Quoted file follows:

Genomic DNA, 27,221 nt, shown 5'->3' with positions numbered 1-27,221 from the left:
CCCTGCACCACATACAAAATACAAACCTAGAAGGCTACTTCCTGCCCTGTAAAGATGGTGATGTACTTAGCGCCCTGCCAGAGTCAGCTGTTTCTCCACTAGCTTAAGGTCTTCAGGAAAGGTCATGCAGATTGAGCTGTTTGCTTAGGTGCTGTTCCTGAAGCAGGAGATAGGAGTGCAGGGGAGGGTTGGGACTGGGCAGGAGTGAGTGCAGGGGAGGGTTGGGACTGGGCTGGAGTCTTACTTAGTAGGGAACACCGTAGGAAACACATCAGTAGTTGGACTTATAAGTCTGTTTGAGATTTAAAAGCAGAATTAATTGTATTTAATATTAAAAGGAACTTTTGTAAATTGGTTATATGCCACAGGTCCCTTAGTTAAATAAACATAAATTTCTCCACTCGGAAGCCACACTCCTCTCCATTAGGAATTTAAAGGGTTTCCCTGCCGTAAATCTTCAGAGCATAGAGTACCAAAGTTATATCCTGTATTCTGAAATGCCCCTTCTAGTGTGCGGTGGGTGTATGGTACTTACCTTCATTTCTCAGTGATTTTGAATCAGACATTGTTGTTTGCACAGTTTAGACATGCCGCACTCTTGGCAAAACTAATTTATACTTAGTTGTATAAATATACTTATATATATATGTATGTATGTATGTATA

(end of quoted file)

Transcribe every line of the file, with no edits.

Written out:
Genomic DNA, 27,221 nt, shown 5'->3' with positions numbered 1-27,221 from the left:
CCCTGCACCACATACAAAATACAAACCTAGAAGGCTACTTCCTGCCCTGTAAAGATGGTGATGTACTTAGCGCCCTGCCAGAGTCAGCTGTTTCTCCACTAGCTTAAGGTCTTCAGGAAAGGTCATGCAGATTGAGCTGTTTGCTTAGGTGCTGTTCCTGAAGCAGGAGATAGGAGTGCAGGGGAGGGTTGGGACTGGGCAGGAGTGAGTGCAGGGGAGGGTTGGGACTGGGCTGGAGTCTTACTTAGTAGGGAACACCGTAGGAAACACATCAGTAGTTGGACTTATAAGTCTGTTTGAGATTTAAAAGCAGAATTAATTGTATTTAATATTAAAAGGAACTTTTGTAAATTGGTTATATGCCACAGGTCCCTTAGTTAAATAAACATAAATTTCTCCACTCGGAAGCCACACTCCTCTCCATTAGGAATTTAAAGGGTTTCCCTGCCGTAAATCTTCAGAGCATAGAGTACCAAAGTTATATCCTGTATTCTGAAATGCCCCTTCTAGTGTGCGGTGGGTGTATGGTACTTACCTTCATTTCTCAGTGATTTTGAATCAGACATTGTTGTTTGCACAGTTTAGACATGCCGCACTCTTGGCAAAACTAATTTATACTTAGTTGTATAAATATACTTATATATATATGTATGTATGTATGTATA